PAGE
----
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Archive for September, 2013

The politicians, bureaucrats, lobbyists and interest groups in Washington are hyperventilating that the federal gravy train may get sidetracked for a day or two by a shutdown fight between Republicans and Democrats.

I’m not sure why they’re so agitated. After all, the shutdown is really just a slowdown since only non-essential bureaucrats are sent home. And everyone winds up getting paid for those unplanned vacations, which is why the bureaucrats I know are crossing their fingers for a lengthy confrontation.

But that describes what may happen when the new fiscal year begins tomorrow. What’s been happening in recent days, culminating today, is a feeding frenzy of end-of-the-fiscal-year wasteful spending.

Here are some details from a Washington Post expose.

This past week, the Department of Veterans Affairs bought $562,000 worth of artwork. In a single day, the Agriculture Department spent $144,000 on toner cartridges. And, in a single purchase, the Coast Guard spent $178,000 on “Cubicle Furniture Rehab.” …All week, while Congress fought over next year’s budget, federal workers were immersed in a separate frantic drama. They were trying to spend the rest of this year’s budget before it is too late. …If they don’t, the money becomes worthless to them on Oct. 1. And — even worse — if they fail to spend the money now, Congress could dock their funding in future years. The incentive, as always, is to spend. So they spent.

If you’re a taxpayer, you’ll be especially delighted to know that the “use it or lose it” spending orgy is so intense that federal contractors have to cater lunches for their sales staff. Can’t have them away from their desks, after all!

It was the return of one of Washington’s oldest bad habits: a blitz of expensive decisions, made by agencies with little incentive to save. Private contractors — worried that sequestration would result in a smaller spending rush this year — brought in food to keep salespeople at their desks. Federal workers quizzed harried colleagues in the hallways, asking if they had spent it all yet. …“Use it or lose it” season is not marked on any official government calendars. But in Washington, it is as real as Christmas. And as lucrative. …In 2012, for instance, the government spent $45 billion on contracts in the last week of September, according to calculations by the fiscal-conservative group Public Notice. That was more than any other week — 9 percent of the year’s contract spending money, spent in 2 percent of the year.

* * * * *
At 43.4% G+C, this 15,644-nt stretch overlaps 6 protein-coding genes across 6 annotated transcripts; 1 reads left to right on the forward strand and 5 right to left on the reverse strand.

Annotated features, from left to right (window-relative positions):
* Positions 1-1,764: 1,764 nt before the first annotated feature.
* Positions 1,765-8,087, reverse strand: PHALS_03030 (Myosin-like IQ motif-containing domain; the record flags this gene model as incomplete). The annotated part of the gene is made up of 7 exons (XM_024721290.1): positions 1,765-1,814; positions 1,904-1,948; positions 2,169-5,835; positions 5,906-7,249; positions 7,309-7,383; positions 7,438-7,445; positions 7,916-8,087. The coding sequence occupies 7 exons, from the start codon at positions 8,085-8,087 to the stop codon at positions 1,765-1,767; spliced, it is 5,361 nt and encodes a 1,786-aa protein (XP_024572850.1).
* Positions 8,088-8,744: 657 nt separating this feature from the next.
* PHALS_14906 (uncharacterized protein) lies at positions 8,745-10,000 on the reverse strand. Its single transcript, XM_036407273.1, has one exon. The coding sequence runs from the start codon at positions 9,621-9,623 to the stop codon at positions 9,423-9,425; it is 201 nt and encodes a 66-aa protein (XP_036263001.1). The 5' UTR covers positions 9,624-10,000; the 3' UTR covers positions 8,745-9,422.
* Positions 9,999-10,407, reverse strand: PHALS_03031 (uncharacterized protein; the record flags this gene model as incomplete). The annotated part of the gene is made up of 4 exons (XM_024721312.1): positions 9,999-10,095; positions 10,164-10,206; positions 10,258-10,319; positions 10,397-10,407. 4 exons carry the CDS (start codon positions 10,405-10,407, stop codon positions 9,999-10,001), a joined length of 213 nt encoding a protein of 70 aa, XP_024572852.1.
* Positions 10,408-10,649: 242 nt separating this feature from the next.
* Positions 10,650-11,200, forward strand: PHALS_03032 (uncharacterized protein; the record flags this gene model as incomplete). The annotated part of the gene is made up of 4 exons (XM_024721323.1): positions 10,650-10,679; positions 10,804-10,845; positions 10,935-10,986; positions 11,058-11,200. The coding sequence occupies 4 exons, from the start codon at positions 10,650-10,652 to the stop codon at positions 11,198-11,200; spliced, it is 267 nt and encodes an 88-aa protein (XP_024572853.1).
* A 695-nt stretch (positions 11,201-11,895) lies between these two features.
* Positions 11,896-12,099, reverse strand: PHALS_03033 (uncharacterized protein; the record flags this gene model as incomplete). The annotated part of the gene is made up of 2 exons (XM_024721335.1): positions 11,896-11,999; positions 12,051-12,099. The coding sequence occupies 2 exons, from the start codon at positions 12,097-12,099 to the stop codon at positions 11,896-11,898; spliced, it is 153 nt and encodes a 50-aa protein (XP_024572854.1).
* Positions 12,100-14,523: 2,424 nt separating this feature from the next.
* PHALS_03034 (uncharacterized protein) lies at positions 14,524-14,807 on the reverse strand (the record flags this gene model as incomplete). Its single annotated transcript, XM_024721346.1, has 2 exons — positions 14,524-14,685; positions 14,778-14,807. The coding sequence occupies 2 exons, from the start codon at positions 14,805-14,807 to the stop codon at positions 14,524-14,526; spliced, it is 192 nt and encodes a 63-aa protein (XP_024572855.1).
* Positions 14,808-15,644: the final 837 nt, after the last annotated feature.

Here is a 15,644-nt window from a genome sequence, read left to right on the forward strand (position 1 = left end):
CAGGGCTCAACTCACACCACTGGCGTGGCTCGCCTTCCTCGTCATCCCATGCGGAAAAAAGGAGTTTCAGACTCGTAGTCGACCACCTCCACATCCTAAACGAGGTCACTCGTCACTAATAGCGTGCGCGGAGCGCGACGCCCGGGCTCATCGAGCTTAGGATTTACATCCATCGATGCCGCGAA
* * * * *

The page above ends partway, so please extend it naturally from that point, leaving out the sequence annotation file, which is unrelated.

The IRS may win the prize for the most egregious example of last-minute waste.

In 2010, for instance, the Internal Revenue Service had millions left over in an account to hire new personnel. The money would expire at year’s end. Its solution was not a smart one. The IRS spent the money on a lavish conference. Which included a “Star Trek” parody video starring IRS managers. Which was filmed on a “Star Trek” set that the IRS paid to build. (Sample dialogue: “We’ve received a distress call from the planet NoTax.”)

But it’s not just tax collectors who flush our money down the toilet in creative ways.

One recent study, for instance, found that information technology contracts signed at year’s end often produced noticeably worse results than those signed in calmer times. …they listed dumb things they had seen bought: three years’ worth of staples. Portable generators that never got used. One said the National Guard bought so much ammunition that firing it all became a chore. “When you get BORED from shooting MACHINE GUNS, there is a problem,” an anonymous employee wrote.

Impressive examples of waste, though I confess I’m curious about the part about ammo and the National Guard. Does this mean bullets are like milk and have to be fired before an expiration date?

Beats me, but at least someone in the government acknowledged that (at least up to a point) it’s cool to fire a machine gun. Maybe that person should hook up with the Texas cop who likes tanks.

Oh, and you’ll be happy to know that spendaholic bureaucrats and crafty interest groups keep track of time zones so they can squander money until the very last second.

On Monday, Richer’s people will sell until midnight. Then they will keep selling. “Money rolls across the continent,” the feds say. Cash not spent in Washington might be spent by federal offices in California in the three hours before it is midnight there. When it is midnight in California — 3 a.m. in Washington — they will keep on. There are federal offices in Hawaii, after all. And it will still be three hours until midnight there.

Makes me think that we may need a slogan for the bureaucracy. Perhaps this modification of the Postal Service’s unofficial motto: “Neither snow nor rain nor heat nor gloom of night – nor even different time zones – stays these bureaucrats from spending every possible penny of other people’s money.”